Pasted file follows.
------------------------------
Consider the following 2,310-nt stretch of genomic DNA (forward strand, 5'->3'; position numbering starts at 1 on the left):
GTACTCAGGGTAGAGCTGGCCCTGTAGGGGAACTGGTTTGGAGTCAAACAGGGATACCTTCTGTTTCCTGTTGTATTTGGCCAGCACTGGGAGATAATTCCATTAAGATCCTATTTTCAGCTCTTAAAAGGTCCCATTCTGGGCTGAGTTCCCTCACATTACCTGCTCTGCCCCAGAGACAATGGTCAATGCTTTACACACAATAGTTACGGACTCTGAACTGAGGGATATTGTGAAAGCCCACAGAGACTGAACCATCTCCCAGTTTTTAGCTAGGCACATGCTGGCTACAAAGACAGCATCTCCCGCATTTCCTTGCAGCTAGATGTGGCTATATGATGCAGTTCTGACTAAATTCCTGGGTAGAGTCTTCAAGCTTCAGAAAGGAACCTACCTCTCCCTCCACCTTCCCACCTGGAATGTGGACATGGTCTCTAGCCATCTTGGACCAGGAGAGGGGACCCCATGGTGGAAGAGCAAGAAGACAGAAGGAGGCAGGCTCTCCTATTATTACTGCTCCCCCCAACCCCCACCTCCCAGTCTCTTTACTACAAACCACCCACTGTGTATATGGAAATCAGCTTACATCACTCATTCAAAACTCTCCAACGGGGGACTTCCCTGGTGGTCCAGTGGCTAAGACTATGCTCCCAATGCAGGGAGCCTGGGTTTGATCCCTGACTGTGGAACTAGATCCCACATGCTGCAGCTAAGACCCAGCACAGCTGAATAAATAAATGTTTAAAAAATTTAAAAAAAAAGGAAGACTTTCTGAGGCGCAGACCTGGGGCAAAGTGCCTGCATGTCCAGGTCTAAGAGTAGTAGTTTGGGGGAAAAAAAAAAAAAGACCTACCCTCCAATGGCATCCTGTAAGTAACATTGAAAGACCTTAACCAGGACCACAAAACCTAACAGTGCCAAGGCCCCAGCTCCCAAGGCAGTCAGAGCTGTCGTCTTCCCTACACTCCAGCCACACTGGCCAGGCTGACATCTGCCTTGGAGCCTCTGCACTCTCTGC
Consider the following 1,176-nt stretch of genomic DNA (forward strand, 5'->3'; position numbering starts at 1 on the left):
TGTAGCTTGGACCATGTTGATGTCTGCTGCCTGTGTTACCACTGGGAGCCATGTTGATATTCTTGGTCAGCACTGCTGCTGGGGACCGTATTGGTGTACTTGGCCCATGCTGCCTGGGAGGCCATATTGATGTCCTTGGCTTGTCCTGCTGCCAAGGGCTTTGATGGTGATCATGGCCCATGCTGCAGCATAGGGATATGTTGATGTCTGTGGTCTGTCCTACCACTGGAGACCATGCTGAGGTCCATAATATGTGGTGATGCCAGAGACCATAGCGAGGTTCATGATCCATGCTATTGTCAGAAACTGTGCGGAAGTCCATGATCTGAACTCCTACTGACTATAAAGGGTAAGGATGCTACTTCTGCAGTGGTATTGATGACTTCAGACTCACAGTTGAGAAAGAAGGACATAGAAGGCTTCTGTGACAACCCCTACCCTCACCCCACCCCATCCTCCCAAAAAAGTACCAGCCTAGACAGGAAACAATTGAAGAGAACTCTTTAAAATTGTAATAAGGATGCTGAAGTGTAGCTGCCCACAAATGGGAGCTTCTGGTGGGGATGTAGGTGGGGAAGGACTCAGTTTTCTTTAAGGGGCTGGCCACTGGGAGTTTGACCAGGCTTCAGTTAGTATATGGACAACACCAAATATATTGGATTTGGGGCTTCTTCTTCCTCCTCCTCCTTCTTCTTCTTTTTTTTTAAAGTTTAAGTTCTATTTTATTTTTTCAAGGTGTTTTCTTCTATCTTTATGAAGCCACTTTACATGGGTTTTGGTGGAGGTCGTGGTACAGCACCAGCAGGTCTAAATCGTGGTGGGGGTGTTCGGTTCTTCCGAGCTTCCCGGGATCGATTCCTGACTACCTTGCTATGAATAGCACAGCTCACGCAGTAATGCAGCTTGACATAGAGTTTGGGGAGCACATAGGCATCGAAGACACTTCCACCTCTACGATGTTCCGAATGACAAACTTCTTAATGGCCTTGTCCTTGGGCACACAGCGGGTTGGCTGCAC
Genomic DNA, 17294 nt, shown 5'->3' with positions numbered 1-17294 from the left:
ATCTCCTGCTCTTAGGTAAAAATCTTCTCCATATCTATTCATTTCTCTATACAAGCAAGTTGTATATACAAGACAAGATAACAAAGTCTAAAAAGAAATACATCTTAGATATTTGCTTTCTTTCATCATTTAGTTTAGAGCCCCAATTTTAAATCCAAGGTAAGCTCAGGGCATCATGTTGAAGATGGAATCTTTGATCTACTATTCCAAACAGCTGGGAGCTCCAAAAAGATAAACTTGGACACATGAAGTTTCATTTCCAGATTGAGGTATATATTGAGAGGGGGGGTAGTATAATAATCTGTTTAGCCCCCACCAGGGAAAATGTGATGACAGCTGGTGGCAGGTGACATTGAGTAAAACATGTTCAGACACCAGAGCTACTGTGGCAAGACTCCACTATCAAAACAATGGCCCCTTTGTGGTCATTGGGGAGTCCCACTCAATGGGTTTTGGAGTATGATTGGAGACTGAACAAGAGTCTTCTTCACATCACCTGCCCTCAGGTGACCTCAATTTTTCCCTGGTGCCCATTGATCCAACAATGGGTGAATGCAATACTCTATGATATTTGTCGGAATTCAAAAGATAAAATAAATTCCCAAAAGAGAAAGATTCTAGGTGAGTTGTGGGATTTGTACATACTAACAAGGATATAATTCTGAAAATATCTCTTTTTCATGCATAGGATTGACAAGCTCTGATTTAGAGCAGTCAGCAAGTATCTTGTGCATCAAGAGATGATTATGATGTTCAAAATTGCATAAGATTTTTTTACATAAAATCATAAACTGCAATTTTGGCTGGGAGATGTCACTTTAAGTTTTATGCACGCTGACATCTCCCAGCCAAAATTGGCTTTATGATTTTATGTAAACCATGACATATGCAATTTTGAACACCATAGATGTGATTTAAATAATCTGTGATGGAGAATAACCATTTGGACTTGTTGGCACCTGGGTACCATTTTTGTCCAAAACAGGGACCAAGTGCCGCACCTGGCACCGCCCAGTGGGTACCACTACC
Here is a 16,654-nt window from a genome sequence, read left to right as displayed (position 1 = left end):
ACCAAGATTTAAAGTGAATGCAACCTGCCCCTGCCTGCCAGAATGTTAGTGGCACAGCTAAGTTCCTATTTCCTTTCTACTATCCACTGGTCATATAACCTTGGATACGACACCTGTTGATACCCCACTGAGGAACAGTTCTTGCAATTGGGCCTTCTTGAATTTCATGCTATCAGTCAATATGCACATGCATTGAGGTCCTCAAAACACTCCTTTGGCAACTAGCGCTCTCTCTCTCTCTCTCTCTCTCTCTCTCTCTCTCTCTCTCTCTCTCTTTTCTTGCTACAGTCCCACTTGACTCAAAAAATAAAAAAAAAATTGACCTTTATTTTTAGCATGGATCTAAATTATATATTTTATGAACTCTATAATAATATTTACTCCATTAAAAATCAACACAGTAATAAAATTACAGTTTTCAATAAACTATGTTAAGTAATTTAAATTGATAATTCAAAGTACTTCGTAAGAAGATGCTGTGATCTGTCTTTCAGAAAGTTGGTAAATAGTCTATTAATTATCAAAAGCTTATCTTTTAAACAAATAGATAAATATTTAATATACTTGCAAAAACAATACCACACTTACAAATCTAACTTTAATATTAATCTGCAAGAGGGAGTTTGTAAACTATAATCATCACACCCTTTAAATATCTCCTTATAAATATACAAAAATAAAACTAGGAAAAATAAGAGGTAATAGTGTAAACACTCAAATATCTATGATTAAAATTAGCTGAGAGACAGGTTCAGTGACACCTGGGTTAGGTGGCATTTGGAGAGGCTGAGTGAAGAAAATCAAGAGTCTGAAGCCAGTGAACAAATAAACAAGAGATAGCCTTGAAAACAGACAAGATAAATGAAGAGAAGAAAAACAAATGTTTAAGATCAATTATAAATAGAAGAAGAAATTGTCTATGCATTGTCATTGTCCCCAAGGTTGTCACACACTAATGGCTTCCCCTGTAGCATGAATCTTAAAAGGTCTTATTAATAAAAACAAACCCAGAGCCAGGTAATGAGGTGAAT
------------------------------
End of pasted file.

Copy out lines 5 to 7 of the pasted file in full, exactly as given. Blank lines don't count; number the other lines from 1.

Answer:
Genomic DNA, 17294 nt, shown 5'->3' with positions numbered 1-17294 from the left:
ATCTCCTGCTCTTAGGTAAAAATCTTCTCCATATCTATTCATTTCTCTATACAAGCAAGTTGTATATACAAGACAAGATAACAAAGTCTAAAAAGAAATACATCTTAGATATTTGCTTTCTTTCATCATTTAGTTTAGAGCCCCAATTTTAAATCCAAGGTAAGCTCAGGGCATCATGTTGAAGATGGAATCTTTGATCTACTATTCCAAACAGCTGGGAGCTCCAAAAAGATAAACTTGGACACATGAAGTTTCATTTCCAGATTGAGGTATATATTGAGAGGGGGGGTAGTATAATAATCTGTTTAGCCCCCACCAGGGAAAATGTGATGACAGCTGGTGGCAGGTGACATTGAGTAAAACATGTTCAGACACCAGAGCTACTGTGGCAAGACTCCACTATCAAAACAATGGCCCCTTTGTGGTCATTGGGGAGTCCCACTCAATGGGTTTTGGAGTATGATTGGAGACTGAACAAGAGTCTTCTTCACATCACCTGCCCTCAGGTGACCTCAATTTTTCCCTGGTGCCCATTGATCCAACAATGGGTGAATGCAATACTCTATGATATTTGTCGGAATTCAAAAGATAAAATAAATTCCCAAAAGAGAAAGATTCTAGGTGAGTTGTGGGATTTGTACATACTAACAAGGATATAATTCTGAAAATATCTCTTTTTCATGCATAGGATTGACAAGCTCTGATTTAGAGCAGTCAGCAAGTATCTTGTGCATCAAGAGATGATTATGATGTTCAAAATTGCATAAGATTTTTTTACATAAAATCATAAACTGCAATTTTGGCTGGGAGATGTCACTTTAAGTTTTATGCACGCTGACATCTCCCAGCCAAAATTGGCTTTATGATTTTATGTAAACCATGACATATGCAATTTTGAACACCATAGATGTGATTTAAATAATCTGTGATGGAGAATAACCATTTGGACTTGTTGGCACCTGGGTACCATTTTTGTCCAAAACAGGGACCAAGTGCCGCACCTGGCACCGCCCAGTGGGTACCACTACC
Here is a 16,654-nt window from a genome sequence, read left to right as displayed (position 1 = left end):